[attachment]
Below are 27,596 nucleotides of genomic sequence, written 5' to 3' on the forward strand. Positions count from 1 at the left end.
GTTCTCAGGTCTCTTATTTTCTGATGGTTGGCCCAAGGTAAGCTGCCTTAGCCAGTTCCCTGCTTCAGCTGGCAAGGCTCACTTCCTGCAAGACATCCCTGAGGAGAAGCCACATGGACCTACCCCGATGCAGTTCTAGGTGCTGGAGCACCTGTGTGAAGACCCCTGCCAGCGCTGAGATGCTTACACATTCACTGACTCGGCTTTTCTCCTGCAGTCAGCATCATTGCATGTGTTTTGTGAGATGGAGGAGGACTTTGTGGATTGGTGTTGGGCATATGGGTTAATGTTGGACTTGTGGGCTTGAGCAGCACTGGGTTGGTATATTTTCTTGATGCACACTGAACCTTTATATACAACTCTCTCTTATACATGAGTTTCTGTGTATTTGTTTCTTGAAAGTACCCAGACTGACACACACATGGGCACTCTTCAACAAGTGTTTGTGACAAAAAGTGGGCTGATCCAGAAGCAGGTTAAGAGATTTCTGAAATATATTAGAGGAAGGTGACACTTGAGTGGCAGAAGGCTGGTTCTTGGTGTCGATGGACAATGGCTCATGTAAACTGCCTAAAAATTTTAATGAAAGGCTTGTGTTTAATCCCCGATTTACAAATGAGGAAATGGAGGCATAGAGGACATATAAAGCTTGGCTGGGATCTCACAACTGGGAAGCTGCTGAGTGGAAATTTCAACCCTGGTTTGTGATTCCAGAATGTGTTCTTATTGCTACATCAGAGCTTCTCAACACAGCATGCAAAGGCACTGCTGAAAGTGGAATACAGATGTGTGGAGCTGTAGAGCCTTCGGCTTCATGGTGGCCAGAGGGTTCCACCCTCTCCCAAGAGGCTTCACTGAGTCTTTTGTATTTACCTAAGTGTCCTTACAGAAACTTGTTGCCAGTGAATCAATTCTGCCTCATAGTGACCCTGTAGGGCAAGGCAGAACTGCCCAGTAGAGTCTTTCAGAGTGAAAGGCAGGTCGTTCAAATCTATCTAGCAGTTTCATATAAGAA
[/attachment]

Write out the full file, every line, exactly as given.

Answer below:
Below are 27,596 nucleotides of genomic sequence, written 5' to 3' on the forward strand. Positions count from 1 at the left end.
GTTCTCAGGTCTCTTATTTTCTGATGGTTGGCCCAAGGTAAGCTGCCTTAGCCAGTTCCCTGCTTCAGCTGGCAAGGCTCACTTCCTGCAAGACATCCCTGAGGAGAAGCCACATGGACCTACCCCGATGCAGTTCTAGGTGCTGGAGCACCTGTGTGAAGACCCCTGCCAGCGCTGAGATGCTTACACATTCACTGACTCGGCTTTTCTCCTGCAGTCAGCATCATTGCATGTGTTTTGTGAGATGGAGGAGGACTTTGTGGATTGGTGTTGGGCATATGGGTTAATGTTGGACTTGTGGGCTTGAGCAGCACTGGGTTGGTATATTTTCTTGATGCACACTGAACCTTTATATACAACTCTCTCTTATACATGAGTTTCTGTGTATTTGTTTCTTGAAAGTACCCAGACTGACACACACATGGGCACTCTTCAACAAGTGTTTGTGACAAAAAGTGGGCTGATCCAGAAGCAGGTTAAGAGATTTCTGAAATATATTAGAGGAAGGTGACACTTGAGTGGCAGAAGGCTGGTTCTTGGTGTCGATGGACAATGGCTCATGTAAACTGCCTAAAAATTTTAATGAAAGGCTTGTGTTTAATCCCCGATTTACAAATGAGGAAATGGAGGCATAGAGGACATATAAAGCTTGGCTGGGATCTCACAACTGGGAAGCTGCTGAGTGGAAATTTCAACCCTGGTTTGTGATTCCAGAATGTGTTCTTATTGCTACATCAGAGCTTCTCAACACAGCATGCAAAGGCACTGCTGAAAGTGGAATACAGATGTGTGGAGCTGTAGAGCCTTCGGCTTCATGGTGGCCAGAGGGTTCCACCCTCTCCCAAGAGGCTTCACTGAGTCTTTTGTATTTACCTAAGTGTCCTTACAGAAACTTGTTGCCAGTGAATCAATTCTGCCTCATAGTGACCCTGTAGGGCAAGGCAGAACTGCCCAGTAGAGTCTTTCAGAGTGAAAGGCAGGTCGTTCAAATCTATCTAGCAGTTTCATATAAGAA